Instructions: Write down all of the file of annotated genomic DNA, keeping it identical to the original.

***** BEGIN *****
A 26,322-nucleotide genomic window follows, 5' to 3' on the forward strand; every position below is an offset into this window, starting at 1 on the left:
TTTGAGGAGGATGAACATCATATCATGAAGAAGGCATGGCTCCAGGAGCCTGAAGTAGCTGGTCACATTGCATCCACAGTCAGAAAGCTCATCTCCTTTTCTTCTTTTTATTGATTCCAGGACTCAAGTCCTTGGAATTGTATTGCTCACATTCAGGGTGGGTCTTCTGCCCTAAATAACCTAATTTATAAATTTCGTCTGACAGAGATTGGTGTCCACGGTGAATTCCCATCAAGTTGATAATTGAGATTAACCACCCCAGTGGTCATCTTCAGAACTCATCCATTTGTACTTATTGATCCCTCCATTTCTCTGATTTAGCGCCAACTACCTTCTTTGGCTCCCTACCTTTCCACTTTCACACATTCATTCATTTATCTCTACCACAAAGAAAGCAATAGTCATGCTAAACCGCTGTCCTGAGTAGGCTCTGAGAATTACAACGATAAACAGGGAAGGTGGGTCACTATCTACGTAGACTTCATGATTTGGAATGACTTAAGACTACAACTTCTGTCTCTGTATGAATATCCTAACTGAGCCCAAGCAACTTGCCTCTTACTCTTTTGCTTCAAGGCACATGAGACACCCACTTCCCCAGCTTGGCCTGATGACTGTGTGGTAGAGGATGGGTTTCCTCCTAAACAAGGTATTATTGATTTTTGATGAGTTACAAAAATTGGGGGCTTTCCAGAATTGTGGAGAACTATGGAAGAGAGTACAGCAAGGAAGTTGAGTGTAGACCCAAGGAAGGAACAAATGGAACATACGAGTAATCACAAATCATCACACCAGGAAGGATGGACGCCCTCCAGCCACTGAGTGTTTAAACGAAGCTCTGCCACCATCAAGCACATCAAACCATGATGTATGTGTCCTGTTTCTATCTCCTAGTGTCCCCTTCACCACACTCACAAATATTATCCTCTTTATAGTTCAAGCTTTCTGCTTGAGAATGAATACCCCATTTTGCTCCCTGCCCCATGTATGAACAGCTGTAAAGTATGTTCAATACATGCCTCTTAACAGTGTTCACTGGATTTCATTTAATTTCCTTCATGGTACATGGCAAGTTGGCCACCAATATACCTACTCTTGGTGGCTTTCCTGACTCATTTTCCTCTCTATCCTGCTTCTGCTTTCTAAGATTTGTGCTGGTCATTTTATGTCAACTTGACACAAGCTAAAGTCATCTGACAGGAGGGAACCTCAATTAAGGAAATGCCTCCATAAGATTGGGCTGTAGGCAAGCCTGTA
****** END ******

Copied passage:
A 26,322-nucleotide genomic window follows, 5' to 3' on the forward strand; every position below is an offset into this window, starting at 1 on the left:
TTTGAGGAGGATGAACATCATATCATGAAGAAGGCATGGCTCCAGGAGCCTGAAGTAGCTGGTCACATTGCATCCACAGTCAGAAAGCTCATCTCCTTTTCTTCTTTTTATTGATTCCAGGACTCAAGTCCTTGGAATTGTATTGCTCACATTCAGGGTGGGTCTTCTGCCCTAAATAACCTAATTTATAAATTTCGTCTGACAGAGATTGGTGTCCACGGTGAATTCCCATCAAGTTGATAATTGAGATTAACCACCCCAGTGGTCATCTTCAGAACTCATCCATTTGTACTTATTGATCCCTCCATTTCTCTGATTTAGCGCCAACTACCTTCTTTGGCTCCCTACCTTTCCACTTTCACACATTCATTCATTTATCTCTACCACAAAGAAAGCAATAGTCATGCTAAACCGCTGTCCTGAGTAGGCTCTGAGAATTACAACGATAAACAGGGAAGGTGGGTCACTATCTACGTAGACTTCATGATTTGGAATGACTTAAGACTACAACTTCTGTCTCTGTATGAATATCCTAACTGAGCCCAAGCAACTTGCCTCTTACTCTTTTGCTTCAAGGCACATGAGACACCCACTTCCCCAGCTTGGCCTGATGACTGTGTGGTAGAGGATGGGTTTCCTCCTAAACAAGGTATTATTGATTTTTGATGAGTTACAAAAATTGGGGGCTTTCCAGAATTGTGGAGAACTATGGAAGAGAGTACAGCAAGGAAGTTGAGTGTAGACCCAAGGAAGGAACAAATGGAACATACGAGTAATCACAAATCATCACACCAGGAAGGATGGACGCCCTCCAGCCACTGAGTGTTTAAACGAAGCTCTGCCACCATCAAGCACATCAAACCATGATGTATGTGTCCTGTTTCTATCTCCTAGTGTCCCCTTCACCACACTCACAAATATTATCCTCTTTATAGTTCAAGCTTTCTGCTTGAGAATGAATACCCCATTTTGCTCCCTGCCCCATGTATGAACAGCTGTAAAGTATGTTCAATACATGCCTCTTAACAGTGTTCACTGGATTTCATTTAATTTCCTTCATGGTACATGGCAAGTTGGCCACCAATATACCTACTCTTGGTGGCTTTCCTGACTCATTTTCCTCTCTATCCTGCTTCTGCTTTCTAAGATTTGTGCTGGTCATTTTATGTCAACTTGACACAAGCTAAAGTCATCTGACAGGAGGGAACCTCAATTAAGGAAATGCCTCCATAAGATTGGGCTGTAGGCAAGCCTGTA